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|Cultivar group||Parma Violet|
The origins of the parma violet are unknown, though they have been shown to be derived from two different Viola alba strains. It was first imported into Naples in the latter part of the 19th century, when Count Pierre Savorgnan de Brazza took the plant to Udine. There are no records of his work, though it is widely believed that he deliberately crossbred to produce at least two varieties of parma. One of these is still available, whereas the other one is romantically believed to languish in some forgotten back garden somewhere, just waiting to be rediscovered.
Parma violets are widely believed to be sterile, and there is much store laid by their reproduction through cuttings. Armand Millet, a French violet grower, proved this belief to be a myth, however, and with the right conditions any sturdy violet could well produce a seed pod.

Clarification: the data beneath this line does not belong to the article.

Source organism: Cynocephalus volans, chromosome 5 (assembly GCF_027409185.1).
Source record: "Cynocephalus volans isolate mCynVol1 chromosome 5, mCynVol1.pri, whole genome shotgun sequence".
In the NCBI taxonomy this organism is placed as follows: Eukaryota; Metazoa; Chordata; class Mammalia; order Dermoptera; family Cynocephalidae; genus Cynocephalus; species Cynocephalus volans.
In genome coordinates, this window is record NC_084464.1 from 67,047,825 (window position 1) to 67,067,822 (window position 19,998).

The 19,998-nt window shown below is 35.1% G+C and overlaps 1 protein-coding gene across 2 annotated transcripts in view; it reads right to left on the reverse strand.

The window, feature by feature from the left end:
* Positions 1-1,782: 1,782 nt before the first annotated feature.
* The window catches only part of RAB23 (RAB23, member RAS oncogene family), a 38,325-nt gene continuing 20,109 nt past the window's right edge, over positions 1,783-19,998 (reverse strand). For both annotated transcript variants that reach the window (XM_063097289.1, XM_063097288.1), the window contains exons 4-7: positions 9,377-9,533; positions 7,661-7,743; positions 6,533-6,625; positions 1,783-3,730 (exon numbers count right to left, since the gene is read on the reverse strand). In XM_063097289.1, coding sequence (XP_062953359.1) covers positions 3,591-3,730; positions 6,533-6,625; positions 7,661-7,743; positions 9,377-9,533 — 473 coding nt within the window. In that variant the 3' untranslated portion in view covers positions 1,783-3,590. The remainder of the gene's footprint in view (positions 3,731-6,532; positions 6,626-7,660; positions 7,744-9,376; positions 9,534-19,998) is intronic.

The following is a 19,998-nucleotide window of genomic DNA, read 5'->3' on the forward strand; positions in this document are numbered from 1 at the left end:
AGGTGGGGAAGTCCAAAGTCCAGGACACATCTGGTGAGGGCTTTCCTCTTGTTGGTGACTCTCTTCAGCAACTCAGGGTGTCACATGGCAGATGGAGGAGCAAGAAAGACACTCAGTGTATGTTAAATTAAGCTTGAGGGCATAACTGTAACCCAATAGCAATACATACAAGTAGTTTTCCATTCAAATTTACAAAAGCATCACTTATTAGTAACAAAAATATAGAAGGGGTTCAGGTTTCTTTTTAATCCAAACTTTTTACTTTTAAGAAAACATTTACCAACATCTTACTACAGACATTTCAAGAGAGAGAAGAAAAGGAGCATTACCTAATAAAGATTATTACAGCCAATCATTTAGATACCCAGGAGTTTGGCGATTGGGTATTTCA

The d'Udine Parma violet features large, bluish-lavender flowers and a strong perfume.
The Neapolitan displays much paler flowers, although it very rarely blooms - it seems to be far more selective about its living conditions.
There is, also, a single variety of white parma: the Comte De Brazza. Hardy, and with a sweetly delicate perfume, the Comte produces pure white blooms, which in some climates, produce pale blue tips when they are exposed to plenty of good, strong spring sunlight.
The once much sought after Creme Yvette was a liqueur made of this particular strain of violets.
- Malécot, V.; Marcussen, T.; Munzinger, J.; Yockteng, R.; Henry, M. (2007). "On the origin of the sweet-smelling Parma violet cultivars (Violaceae): wide intraspecific hybridization, sterility, and sexual reproduction". American Journal of Botany 94 (1): 29–41.
- "International Cultivar Authority Registry Of The Genus Viola".
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